Nipawin - Saturday, August 11, 2001 - by: Mario deSantis

common purpose

"When people trust each other, and when they share values, expectations, and goals, they are in a position to organize themselves to achieve some collective goals -- a common purpose" -- Gary Wehlage




We have talked about the debunking of the obsessive focus of our conventional leadership on productivity growth and of the equally obsessive social researches to look into correlational data to find the supposed truth. With a sigh of relief I realize that some of our researchers are looking into the social capital of our businesses.




The Institute of Chartered Accountants along with the Simon Fraser University's Centre for Innovation in Management and York University's Schulich School of Business are funding a research on the Social Capital of a business. Researcher Ann Svendsen explains that


"social capital is the value that's inbred in relationships between people. It has three elements: networking, trust and shared understanding of each other's goals. The aim of the research is to measure the quality of company-stakeholder [employees] relationships, find ways to raise social capital and consequently improve the bottom line of Canadian businesses".




Ms. Svendsen's co-researcher David Wheeler adds


"If we can unlock the secret of creating social capital, it will have profound and positive implications for Canadian firms and indeed the Canadian economy."


We must all congratulate this research on Social Capital, and what is more important beyond this research is that the repetitive use of this term 'Social Capital' will eventually influence our understanding to put people before money.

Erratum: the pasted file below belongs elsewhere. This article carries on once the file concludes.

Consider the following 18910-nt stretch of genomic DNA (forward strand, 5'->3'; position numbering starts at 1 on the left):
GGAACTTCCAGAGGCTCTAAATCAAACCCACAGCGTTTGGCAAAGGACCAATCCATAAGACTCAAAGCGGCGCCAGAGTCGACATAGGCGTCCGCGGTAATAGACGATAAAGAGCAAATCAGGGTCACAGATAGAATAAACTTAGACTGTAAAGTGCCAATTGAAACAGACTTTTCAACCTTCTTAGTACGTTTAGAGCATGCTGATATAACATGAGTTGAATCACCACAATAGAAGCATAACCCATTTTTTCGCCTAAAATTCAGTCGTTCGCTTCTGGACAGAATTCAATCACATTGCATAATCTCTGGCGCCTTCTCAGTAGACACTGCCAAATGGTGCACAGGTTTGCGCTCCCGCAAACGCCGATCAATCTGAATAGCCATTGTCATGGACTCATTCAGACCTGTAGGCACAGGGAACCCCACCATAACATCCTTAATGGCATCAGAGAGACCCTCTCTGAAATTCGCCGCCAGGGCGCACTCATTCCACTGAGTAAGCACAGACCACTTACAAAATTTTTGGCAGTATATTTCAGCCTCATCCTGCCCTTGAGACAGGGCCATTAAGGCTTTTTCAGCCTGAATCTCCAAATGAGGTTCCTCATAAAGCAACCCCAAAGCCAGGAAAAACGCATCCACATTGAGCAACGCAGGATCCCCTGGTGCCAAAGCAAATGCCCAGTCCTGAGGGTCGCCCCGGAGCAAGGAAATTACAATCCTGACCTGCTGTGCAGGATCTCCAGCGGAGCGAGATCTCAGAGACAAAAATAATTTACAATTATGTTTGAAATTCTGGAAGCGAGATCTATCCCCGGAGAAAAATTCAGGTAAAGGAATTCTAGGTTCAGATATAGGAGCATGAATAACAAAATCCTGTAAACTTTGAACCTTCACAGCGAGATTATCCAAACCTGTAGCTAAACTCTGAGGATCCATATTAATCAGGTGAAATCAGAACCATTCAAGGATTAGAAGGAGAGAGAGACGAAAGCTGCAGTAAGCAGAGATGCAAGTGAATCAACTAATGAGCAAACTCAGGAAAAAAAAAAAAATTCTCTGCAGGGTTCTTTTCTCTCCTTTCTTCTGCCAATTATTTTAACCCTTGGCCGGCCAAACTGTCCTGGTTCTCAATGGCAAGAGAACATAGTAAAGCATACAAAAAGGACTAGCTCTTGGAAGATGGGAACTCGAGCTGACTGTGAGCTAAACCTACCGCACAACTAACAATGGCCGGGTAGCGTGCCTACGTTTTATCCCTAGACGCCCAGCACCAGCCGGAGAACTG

Social Capital is nothing else but a return to become civic in our work relationships so that trust replaces greed and conversations replace commands. James Coleman was first to define Social Capital as the resource of individuals that emerges from their social tie, and distinguished social capital from the financial capital found in bank accounts and the human capital found inside people's heads.




Robert Putnam has found evidence that civic virtues (Social Capital) influence socio-economic performance and summarized his results with the saying

singing &

"good government in Italy is a by-product of singing groups and soccer clubs."




Therefore, Coleman asserts that the intangible of civic virtues are a prerequisite for a good government and a good economy, and this assertion is contrary to the conventional wisdom in social science that civic virtue is an atavism destined to disappear with modernization.




Nicholas Lemann has acutely observed that at a time when social science has become a statistical art overwhelmingly concerned with correlation, Putnam's civic virtue can be the magic that will explain economic development.
  Related social and economic articles published by Ensign
  Community Collaboration and Social Capital: An Interview With Gary G. Wehlage, by Anne Turnbaugh Lockwood
  Unlocking the secret of success through social capital, Alan Daniels, Citizen Special, August 7, 2001
  Civic Participation, Social Capital and Leadership, Copyright © 1997 La Jolla Institute
  Kicking in Groups. Just as intriguing as Robert Putnam's theory that we are "bowling alone"-- that the bonds of civic association are dissolving--is how readily the theory has been accepted, by Nicholas Lemann, The Atlantic Monthly Company, April 1996